Religion and politics come together for the second presidential debate

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Religion and politics come together for the second presidential debate

St. Thomas More hosted a watching party for the second Presidential Debate.

St. Thomas More hosted a watching party for the second Presidential Debate.

TORCH PHOTO/ANGELICA ACEVEDO

St. Thomas More hosted a watching party for the second Presidential Debate.

TORCH PHOTO/ANGELICA ACEVEDO

TORCH PHOTO/ANGELICA ACEVEDO

St. Thomas More hosted a watching party for the second Presidential Debate.

Angelica Acevedo, News Editor

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Politics and religion intermingled on Sunday, Oct. 9 with a group of about 20 students that came together at St. Thomas More Church to watch the second presidential debate.

The event is part of the PARTICIPATE 2016 program which is an annual initiative at St. John’s to “promote and increase greater civic awareness, engagement, and participation in the political process,” according to the University’s website.

Victoria O’Keefe, Residence Minister for Social Justice, helped organize the event with “faithful citizen” as the theme of the night.

“Being people of good will [and] being Catholics, we are called to participate in democracy. Our dual heritage is not only being American citizens but also faithful Catholics, and so we just want to create this space to invite people in, be a part of this community and take a live view of the debate.”

The evening began at 6:30 p.m. in the church’s narthex with a game of political jeopardy, which was conducted by Andrew Keith, a student member of Campus Ministry.

When asked why this event was significant to him, Keith said, “I’m very involved in the politics on campus…so I thought it would be a good opportunity to tie in my service faith and my politics.”

Students playing political jeopardy at the second debate watch party held in the St. Thomas More Church.

TORCH PHOTO/ANGELICA ACEVEDO
Students playing political jeopardy at the second debate watch party held in the St. Thomas More Church.

A group of six students paired into teams of two to play the game that included questions such as “who was the presidential candidate that won the popular vote, but not the Electoral College vote in 2000?” Two players in particular were avidly answering these questions; while the other players admitted that they didn’t know the answers to most of the questions by giving up a couple of minutes in.

After the game, the discussion portion of the event took place with five more students that joined. A bowl that contained pieces of paper stating Hillary Clinton and Donald Trump’s policies for different issues was passed around between the students. The purpose was to have not just a “safe space,” but also a “brave space,” as O’Keefe put it, in order to analyze whether or not their plans would work.

Topics ranged from Clinton’s plans to change immigration policy to Trump’s strategy to increase jobs. Most of the students were vocal about their views on these topics, with opinions about the plans that sometimes favored them to the ones that were down-right against them, heard throughout the discussion.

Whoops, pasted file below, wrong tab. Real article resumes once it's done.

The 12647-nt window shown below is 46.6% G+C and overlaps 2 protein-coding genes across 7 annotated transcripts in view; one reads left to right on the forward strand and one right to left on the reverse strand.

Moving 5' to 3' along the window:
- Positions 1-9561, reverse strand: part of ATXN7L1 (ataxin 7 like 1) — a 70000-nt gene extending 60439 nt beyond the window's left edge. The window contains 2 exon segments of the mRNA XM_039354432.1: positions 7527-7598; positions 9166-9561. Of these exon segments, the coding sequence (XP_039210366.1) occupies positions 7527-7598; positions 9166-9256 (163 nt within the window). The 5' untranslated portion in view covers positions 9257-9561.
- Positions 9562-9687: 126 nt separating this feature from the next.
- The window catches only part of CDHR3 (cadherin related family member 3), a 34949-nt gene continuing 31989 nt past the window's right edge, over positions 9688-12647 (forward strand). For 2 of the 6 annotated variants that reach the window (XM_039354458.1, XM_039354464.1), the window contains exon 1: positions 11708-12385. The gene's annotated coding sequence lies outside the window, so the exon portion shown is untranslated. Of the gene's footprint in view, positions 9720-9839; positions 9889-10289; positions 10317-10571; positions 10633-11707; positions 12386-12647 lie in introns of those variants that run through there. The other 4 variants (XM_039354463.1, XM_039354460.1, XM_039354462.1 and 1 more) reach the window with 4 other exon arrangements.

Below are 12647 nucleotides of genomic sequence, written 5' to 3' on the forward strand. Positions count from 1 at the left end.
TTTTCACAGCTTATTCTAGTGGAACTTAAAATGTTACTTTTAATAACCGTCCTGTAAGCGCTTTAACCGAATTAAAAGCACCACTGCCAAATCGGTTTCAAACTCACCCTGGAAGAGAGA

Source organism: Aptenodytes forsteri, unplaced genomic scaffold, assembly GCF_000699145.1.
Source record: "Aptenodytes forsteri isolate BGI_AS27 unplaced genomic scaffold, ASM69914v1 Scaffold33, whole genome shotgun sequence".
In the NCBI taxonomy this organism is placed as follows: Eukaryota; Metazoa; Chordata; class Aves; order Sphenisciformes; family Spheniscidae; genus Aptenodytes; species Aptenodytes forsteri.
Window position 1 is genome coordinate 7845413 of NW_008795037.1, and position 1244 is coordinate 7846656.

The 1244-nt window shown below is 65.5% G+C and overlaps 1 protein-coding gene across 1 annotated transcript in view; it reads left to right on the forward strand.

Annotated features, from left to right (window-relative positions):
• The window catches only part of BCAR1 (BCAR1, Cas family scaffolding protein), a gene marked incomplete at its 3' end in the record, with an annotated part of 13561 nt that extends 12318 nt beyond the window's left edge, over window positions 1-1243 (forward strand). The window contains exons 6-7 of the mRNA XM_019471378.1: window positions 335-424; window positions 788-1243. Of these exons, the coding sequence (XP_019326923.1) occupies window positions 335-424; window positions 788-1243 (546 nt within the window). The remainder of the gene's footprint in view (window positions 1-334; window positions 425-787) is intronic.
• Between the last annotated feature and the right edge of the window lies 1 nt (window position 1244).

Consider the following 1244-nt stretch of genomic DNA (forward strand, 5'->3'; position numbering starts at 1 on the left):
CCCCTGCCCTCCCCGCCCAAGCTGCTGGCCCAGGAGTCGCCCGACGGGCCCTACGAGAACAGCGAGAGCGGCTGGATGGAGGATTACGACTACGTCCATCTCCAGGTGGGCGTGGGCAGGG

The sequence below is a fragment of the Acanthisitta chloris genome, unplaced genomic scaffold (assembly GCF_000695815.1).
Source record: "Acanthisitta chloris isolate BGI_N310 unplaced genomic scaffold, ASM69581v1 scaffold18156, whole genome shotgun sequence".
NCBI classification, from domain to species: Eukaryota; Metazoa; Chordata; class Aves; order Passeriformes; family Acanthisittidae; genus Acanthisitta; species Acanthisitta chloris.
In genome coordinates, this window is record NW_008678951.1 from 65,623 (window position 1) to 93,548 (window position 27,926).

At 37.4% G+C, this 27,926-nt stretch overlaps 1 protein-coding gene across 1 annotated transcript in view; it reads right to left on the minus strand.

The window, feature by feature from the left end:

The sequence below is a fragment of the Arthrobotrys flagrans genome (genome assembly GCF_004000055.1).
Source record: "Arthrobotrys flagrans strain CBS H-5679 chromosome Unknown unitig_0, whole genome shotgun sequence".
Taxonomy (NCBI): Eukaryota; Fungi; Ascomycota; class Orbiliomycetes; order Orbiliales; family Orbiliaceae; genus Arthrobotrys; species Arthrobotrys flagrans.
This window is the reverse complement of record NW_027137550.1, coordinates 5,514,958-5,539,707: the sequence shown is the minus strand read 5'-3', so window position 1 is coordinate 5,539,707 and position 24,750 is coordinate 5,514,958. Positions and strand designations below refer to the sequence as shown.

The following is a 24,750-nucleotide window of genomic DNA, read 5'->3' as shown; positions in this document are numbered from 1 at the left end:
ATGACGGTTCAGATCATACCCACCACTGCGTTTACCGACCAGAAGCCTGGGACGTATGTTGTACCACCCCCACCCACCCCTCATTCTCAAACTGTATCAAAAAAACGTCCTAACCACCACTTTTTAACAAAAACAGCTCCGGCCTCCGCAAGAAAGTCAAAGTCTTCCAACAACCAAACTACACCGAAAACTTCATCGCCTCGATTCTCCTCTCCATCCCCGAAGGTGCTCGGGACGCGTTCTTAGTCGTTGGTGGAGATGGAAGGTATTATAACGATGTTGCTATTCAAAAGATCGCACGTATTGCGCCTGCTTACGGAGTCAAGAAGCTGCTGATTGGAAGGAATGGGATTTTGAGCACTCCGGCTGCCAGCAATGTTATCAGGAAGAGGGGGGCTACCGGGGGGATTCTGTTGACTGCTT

Afterwards, a short game of pin-the-tail on the Democratic donkey or Republican elephant ensued in the main entrance of the church leading up to the debate.

Once the seats and the monitor were set, about 10 more students came to watch the debate.

The debate started without Trump and Clinton shaking hands this time around, a foreshadowing of how hostile the rest of the debate turned out to be.

CNN anchor, Anderson Cooper, and ABC News reporter, Martha Raddatz, moderated the debate. Cooper didn’t hesitate to ask Trump about his comments that he made about women, this being the second question of the night. Raddatz asked Clinton about her speeches that were leaked by Wikileaks.

Both moderators tried to keep the presidential candidates focused on the questions that were being asked so that they could answer them in full – a difficult feat throughout the debate.

There were bursts of laughter, shaking and bowing of heads and gasps heard in the crowd of students throughout the night, especially when Trump announced that he wanted to hire a prosecutor once he’s elected; and when Clinton responded to one of Trump’s comments by saying that he just doesn’t want to answer questions about his scandalous tape.

Everyone was on their phones tweeting and snapchatting, as a way to express what was on their minds during the debate.

Junior Savanah Venezuela came to this watch party after going to the Vice Presidential Watch Party on campus on Tuesday, Oct. 4, and had some thoughts about each candidate’s’ performance.

“I think [Trump] kept this cool a little bit better, he wasn’t as aggressive as I’ve seen him in the past,” Venezuela said. “In light of the comments that were said Friday [in the 2005 tape], I don’t think he defended himself as well as he should’ve, I feel like it’s more important than he thinks it is.”

Venezuela continued, “I think [Clinton’s performance] is much of the same as she’s been all along the campaign. It’s unsurprising how she performed today. I feel like she does a better job of responding to actual questions than he does, like he goes and attacks her a lo and she tries to stay on point.”

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